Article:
Story by Taylor Inman, Staff writer
On Friday nights, it’s pictures of nudity and drinking; on Saturday nights, it’s pictures of people snorting cocaine. This isn’t a television show or a scene from a big city, but things happening on the local Snapchat account “murray.snaps,” where people can post whatever picture or video they desire, with the comforting notion that it is “temporary.”
The account has garnered negative attention from locals in recent months, with word-of-mouth accounts of pictures being posted without permission. And the heavy drug use has the law enforcement carefully monitoring what’s posted.
Calloway County Sheriff Sam Steger said the sheriff’s department has deputies looking at the Snapchat account whenever they can.
“We use sites like that to assist us in identifying drug users,” Steger said. “You can’t tell if one person is posting ten pictures of the drugs or if there are ten different users.”
The threat of being caught has people on the account hiding their faces and surroundings in pictures where illegal substances can be seen. But there are still people who post these things that bypass the danger of being caught to satisfy what Murray State psychology professor Sean Rife calls “a form of exhibitionism.”
“People have a desire to be known, to be seen,” Rife said. “It’s a way to gain notoriety while controlling how anonymous they are.”
The decision to stay anonymous is found among many of the pictures that are posted on the account, but the account itself can’t escape from being banned, as a picture was uploaded last week with the warning and a backup account to add called “murray_snaps.”
Although the account has its fame among the students of Murray State, it has also reached the local high schools. The nudity seen on the account could be from someone who is 30 or someone who is 15, and Sheriff Steger said law enforcement considers it a crime just like any other.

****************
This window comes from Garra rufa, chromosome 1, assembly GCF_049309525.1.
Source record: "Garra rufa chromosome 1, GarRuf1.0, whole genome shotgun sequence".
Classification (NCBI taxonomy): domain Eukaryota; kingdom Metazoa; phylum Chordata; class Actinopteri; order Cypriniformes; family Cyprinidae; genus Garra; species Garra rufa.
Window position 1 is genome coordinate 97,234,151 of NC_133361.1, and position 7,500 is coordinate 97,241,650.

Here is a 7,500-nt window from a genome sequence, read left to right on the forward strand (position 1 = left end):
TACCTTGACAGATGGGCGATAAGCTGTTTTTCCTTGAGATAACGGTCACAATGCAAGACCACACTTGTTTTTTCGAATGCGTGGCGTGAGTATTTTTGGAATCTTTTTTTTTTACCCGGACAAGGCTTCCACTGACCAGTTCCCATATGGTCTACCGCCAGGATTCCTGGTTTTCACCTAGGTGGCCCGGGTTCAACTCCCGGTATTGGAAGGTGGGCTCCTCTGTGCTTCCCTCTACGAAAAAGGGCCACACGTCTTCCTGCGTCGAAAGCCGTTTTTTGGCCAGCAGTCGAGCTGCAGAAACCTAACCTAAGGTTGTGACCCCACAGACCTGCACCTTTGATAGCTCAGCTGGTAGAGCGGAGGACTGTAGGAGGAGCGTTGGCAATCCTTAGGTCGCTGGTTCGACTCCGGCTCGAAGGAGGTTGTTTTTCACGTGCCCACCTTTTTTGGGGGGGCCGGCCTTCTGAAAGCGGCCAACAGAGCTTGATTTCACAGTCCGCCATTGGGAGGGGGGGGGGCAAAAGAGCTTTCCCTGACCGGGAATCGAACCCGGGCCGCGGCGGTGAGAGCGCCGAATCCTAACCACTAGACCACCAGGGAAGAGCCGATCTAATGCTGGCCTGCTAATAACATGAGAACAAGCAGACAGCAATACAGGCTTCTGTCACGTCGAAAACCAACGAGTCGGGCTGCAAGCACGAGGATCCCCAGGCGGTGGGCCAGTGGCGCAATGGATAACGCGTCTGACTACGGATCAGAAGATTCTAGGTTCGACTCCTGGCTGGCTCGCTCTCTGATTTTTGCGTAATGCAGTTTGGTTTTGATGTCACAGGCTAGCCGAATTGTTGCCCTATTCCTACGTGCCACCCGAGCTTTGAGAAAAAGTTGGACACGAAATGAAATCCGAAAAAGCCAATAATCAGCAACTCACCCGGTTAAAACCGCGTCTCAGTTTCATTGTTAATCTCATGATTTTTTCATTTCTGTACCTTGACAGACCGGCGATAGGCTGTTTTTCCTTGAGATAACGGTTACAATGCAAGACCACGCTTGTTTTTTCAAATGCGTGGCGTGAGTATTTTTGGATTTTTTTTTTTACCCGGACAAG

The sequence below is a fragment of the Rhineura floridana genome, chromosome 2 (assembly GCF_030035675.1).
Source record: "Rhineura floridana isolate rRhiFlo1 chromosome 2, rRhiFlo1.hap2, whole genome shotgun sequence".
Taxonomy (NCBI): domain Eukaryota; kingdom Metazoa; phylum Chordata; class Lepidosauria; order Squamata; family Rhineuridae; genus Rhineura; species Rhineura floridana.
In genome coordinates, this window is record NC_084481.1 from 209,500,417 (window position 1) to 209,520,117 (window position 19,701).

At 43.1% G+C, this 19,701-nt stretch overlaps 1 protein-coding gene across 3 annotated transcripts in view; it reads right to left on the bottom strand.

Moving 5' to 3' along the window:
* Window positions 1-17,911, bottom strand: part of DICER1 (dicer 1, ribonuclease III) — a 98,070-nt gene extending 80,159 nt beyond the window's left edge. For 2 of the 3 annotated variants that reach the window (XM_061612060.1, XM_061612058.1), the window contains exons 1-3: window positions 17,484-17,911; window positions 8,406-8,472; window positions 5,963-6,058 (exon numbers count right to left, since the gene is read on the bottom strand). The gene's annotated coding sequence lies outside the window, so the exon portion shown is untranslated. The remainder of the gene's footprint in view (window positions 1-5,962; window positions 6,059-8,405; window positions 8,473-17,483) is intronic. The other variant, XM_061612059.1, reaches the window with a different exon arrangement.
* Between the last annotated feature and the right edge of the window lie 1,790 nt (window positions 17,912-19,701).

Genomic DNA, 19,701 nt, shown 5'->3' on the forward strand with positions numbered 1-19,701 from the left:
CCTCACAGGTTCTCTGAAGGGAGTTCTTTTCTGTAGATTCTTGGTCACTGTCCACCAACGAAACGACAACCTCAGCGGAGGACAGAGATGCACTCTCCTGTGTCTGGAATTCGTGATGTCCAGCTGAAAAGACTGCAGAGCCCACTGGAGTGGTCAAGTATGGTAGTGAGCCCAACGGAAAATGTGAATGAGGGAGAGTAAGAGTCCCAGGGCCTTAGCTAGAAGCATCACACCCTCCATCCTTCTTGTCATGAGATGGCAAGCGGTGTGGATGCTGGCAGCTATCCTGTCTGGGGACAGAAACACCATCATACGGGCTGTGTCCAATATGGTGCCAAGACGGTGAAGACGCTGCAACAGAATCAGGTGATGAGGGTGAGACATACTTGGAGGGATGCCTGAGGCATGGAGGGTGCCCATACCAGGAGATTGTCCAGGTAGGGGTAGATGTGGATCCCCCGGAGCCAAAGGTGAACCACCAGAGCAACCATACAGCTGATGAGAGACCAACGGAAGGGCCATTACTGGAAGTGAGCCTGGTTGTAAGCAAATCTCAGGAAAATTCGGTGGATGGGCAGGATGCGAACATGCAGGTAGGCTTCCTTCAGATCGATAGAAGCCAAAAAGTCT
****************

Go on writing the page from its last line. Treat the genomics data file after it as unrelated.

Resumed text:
“It is illegal for someone to post nudes underage; we treat it like any other crime,” Steger said. “We try to take whatever steps to find them, whether it’s themselves posting the pictures or somebody else.”
Calloway County High School Principal Randy McCallon said the administration and staff at the school do whatever is necessary to warn students of these dangers.
“We’re all aware of social media,” McCallon said. “It’s a continual thing through the year, it’s in our student handbook and we talk about it at orientation.”
McCallon said the real threat happens when students are at home and not at school.
“Parents need to be diligent on the weekends; we can’t be at home with them,” McCallon said. “There are no monitors, often parents don’t know what their child is posting on there, and there are so many different tools to do that.”
Rife said that often the problem is that the users of the account are just that: underage.
“Most of them are underaged. Young people have an impaired ability to make those decisions,” Rife said. “That’s why we allocate certain rights to adults because older people can make better judgments.”
And is the account just a sign of what technology is doing to our generation? Rife said no.
“My view is that this isn’t categorically new. Young people have been making fools of themselves for generations,” Rife said. “New technology doesn’t make people make more stupid decisions. It just makes their decisions easier to see.”
Murray.snaps is still currently running under the same account name and has yet to see any bans.
“There is a perception that Snapchat is temporary,” Rife said.
But temporary can turn into forever with just one simple screenshot.